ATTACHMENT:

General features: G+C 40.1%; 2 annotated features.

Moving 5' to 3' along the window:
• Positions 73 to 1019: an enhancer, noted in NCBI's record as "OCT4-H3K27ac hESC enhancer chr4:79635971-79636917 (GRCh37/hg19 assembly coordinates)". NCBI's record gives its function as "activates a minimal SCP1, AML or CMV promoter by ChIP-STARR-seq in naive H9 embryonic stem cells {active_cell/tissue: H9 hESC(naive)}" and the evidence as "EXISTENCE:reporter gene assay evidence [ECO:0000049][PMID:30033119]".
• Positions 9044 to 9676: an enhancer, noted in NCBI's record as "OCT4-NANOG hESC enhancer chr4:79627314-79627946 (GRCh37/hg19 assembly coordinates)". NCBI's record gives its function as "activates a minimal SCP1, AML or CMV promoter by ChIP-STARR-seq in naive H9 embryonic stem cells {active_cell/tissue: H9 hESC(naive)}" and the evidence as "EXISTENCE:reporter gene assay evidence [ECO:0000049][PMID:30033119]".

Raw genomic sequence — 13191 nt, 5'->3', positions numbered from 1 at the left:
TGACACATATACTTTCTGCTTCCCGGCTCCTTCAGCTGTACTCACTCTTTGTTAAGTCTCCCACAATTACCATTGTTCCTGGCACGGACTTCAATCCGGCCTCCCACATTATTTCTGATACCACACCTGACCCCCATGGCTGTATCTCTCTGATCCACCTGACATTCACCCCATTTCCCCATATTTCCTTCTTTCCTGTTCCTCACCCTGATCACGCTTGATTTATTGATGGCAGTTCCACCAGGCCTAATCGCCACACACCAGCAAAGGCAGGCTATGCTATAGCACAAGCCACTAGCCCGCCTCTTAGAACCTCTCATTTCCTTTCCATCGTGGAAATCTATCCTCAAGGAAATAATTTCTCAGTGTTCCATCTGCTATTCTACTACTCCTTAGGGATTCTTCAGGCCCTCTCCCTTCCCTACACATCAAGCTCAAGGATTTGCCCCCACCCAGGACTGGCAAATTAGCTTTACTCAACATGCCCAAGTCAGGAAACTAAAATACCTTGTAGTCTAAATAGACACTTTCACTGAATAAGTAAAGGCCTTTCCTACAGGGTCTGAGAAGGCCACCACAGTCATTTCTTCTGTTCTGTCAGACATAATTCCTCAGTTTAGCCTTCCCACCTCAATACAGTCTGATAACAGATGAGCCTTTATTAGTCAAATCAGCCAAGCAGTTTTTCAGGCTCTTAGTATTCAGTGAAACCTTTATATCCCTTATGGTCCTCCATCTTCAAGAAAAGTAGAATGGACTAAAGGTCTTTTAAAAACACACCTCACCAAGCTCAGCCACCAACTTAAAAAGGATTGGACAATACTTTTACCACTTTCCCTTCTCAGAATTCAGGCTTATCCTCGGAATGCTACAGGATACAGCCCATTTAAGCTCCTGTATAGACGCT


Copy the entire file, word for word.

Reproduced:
General features: G+C 40.1%; 2 annotated features.

Moving 5' to 3' along the window:
• Positions 73 to 1019: an enhancer, noted in NCBI's record as "OCT4-H3K27ac hESC enhancer chr4:79635971-79636917 (GRCh37/hg19 assembly coordinates)". NCBI's record gives its function as "activates a minimal SCP1, AML or CMV promoter by ChIP-STARR-seq in naive H9 embryonic stem cells {active_cell/tissue: H9 hESC(naive)}" and the evidence as "EXISTENCE:reporter gene assay evidence [ECO:0000049][PMID:30033119]".
• Positions 9044 to 9676: an enhancer, noted in NCBI's record as "OCT4-NANOG hESC enhancer chr4:79627314-79627946 (GRCh37/hg19 assembly coordinates)". NCBI's record gives its function as "activates a minimal SCP1, AML or CMV promoter by ChIP-STARR-seq in naive H9 embryonic stem cells {active_cell/tissue: H9 hESC(naive)}" and the evidence as "EXISTENCE:reporter gene assay evidence [ECO:0000049][PMID:30033119]".

Raw genomic sequence — 13191 nt, 5'->3', positions numbered from 1 at the left:
TGACACATATACTTTCTGCTTCCCGGCTCCTTCAGCTGTACTCACTCTTTGTTAAGTCTCCCACAATTACCATTGTTCCTGGCACGGACTTCAATCCGGCCTCCCACATTATTTCTGATACCACACCTGACCCCCATGGCTGTATCTCTCTGATCCACCTGACATTCACCCCATTTCCCCATATTTCCTTCTTTCCTGTTCCTCACCCTGATCACGCTTGATTTATTGATGGCAGTTCCACCAGGCCTAATCGCCACACACCAGCAAAGGCAGGCTATGCTATAGCACAAGCCACTAGCCCGCCTCTTAGAACCTCTCATTTCCTTTCCATCGTGGAAATCTATCCTCAAGGAAATAATTTCTCAGTGTTCCATCTGCTATTCTACTACTCCTTAGGGATTCTTCAGGCCCTCTCCCTTCCCTACACATCAAGCTCAAGGATTTGCCCCCACCCAGGACTGGCAAATTAGCTTTACTCAACATGCCCAAGTCAGGAAACTAAAATACCTTGTAGTCTAAATAGACACTTTCACTGAATAAGTAAAGGCCTTTCCTACAGGGTCTGAGAAGGCCACCACAGTCATTTCTTCTGTTCTGTCAGACATAATTCCTCAGTTTAGCCTTCCCACCTCAATACAGTCTGATAACAGATGAGCCTTTATTAGTCAAATCAGCCAAGCAGTTTTTCAGGCTCTTAGTATTCAGTGAAACCTTTATATCCCTTATGGTCCTCCATCTTCAAGAAAAGTAGAATGGACTAAAGGTCTTTTAAAAACACACCTCACCAAGCTCAGCCACCAACTTAAAAAGGATTGGACAATACTTTTACCACTTTCCCTTCTCAGAATTCAGGCTTATCCTCGGAATGCTACAGGATACAGCCCATTTAAGCTCCTGTATAGACGCT